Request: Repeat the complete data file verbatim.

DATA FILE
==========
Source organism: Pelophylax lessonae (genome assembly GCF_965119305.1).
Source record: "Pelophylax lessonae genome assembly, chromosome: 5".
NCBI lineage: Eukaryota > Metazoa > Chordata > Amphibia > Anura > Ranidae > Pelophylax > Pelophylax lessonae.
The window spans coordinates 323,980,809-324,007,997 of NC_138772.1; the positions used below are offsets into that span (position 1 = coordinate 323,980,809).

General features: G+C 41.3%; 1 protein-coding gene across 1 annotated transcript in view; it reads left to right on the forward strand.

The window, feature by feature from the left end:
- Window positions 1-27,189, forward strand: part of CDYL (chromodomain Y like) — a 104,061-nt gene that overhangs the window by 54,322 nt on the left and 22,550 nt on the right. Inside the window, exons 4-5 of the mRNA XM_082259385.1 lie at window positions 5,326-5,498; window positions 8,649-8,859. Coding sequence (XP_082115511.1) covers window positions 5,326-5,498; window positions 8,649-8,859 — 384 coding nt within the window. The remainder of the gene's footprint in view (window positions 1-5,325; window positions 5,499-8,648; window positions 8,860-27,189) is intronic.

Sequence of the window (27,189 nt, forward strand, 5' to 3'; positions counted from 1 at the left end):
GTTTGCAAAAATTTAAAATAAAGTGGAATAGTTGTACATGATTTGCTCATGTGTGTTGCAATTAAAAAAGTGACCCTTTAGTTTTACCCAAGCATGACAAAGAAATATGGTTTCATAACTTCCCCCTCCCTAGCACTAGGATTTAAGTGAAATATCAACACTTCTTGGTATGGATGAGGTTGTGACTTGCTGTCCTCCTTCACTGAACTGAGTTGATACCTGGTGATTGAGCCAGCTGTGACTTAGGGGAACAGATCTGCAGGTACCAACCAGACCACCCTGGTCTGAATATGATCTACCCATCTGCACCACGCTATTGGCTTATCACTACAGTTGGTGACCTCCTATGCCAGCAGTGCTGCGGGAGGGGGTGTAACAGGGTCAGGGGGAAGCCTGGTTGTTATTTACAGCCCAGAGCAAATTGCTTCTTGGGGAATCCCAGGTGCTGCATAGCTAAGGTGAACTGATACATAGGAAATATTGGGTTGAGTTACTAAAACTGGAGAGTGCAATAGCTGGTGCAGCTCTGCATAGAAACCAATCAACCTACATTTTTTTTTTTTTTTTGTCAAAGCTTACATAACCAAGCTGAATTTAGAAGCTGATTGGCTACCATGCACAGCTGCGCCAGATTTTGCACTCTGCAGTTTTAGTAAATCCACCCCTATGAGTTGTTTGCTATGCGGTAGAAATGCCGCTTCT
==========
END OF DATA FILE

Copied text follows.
Source organism: Pelophylax lessonae (genome assembly GCF_965119305.1).
Source record: "Pelophylax lessonae genome assembly, chromosome: 5".
NCBI lineage: Eukaryota > Metazoa > Chordata > Amphibia > Anura > Ranidae > Pelophylax > Pelophylax lessonae.
The window spans coordinates 323,980,809-324,007,997 of NC_138772.1; the positions used below are offsets into that span (position 1 = coordinate 323,980,809).

General features: G+C 41.3%; 1 protein-coding gene across 1 annotated transcript in view; it reads left to right on the forward strand.

The window, feature by feature from the left end:
- Window positions 1-27,189, forward strand: part of CDYL (chromodomain Y like) — a 104,061-nt gene that overhangs the window by 54,322 nt on the left and 22,550 nt on the right. Inside the window, exons 4-5 of the mRNA XM_082259385.1 lie at window positions 5,326-5,498; window positions 8,649-8,859. Coding sequence (XP_082115511.1) covers window positions 5,326-5,498; window positions 8,649-8,859 — 384 coding nt within the window. The remainder of the gene's footprint in view (window positions 1-5,325; window positions 5,499-8,648; window positions 8,860-27,189) is intronic.

Sequence of the window (27,189 nt, forward strand, 5' to 3'; positions counted from 1 at the left end):
GTTTGCAAAAATTTAAAATAAAGTGGAATAGTTGTACATGATTTGCTCATGTGTGTTGCAATTAAAAAAGTGACCCTTTAGTTTTACCCAAGCATGACAAAGAAATATGGTTTCATAACTTCCCCCTCCCTAGCACTAGGATTTAAGTGAAATATCAACACTTCTTGGTATGGATGAGGTTGTGACTTGCTGTCCTCCTTCACTGAACTGAGTTGATACCTGGTGATTGAGCCAGCTGTGACTTAGGGGAACAGATCTGCAGGTACCAACCAGACCACCCTGGTCTGAATATGATCTACCCATCTGCACCACGCTATTGGCTTATCACTACAGTTGGTGACCTCCTATGCCAGCAGTGCTGCGGGAGGGGGTGTAACAGGGTCAGGGGGAAGCCTGGTTGTTATTTACAGCCCAGAGCAAATTGCTTCTTGGGGAATCCCAGGTGCTGCATAGCTAAGGTGAACTGATACATAGGAAATATTGGGTTGAGTTACTAAAACTGGAGAGTGCAATAGCTGGTGCAGCTCTGCATAGAAACCAATCAACCTACATTTTTTTTTTTTTTTTGTCAAAGCTTACATAACCAAGCTGAATTTAGAAGCTGATTGGCTACCATGCACAGCTGCGCCAGATTTTGCACTCTGCAGTTTTAGTAAATCCACCCCTATGAGTTGTTTGCTATGCGGTAGAAATGCCGCTTCT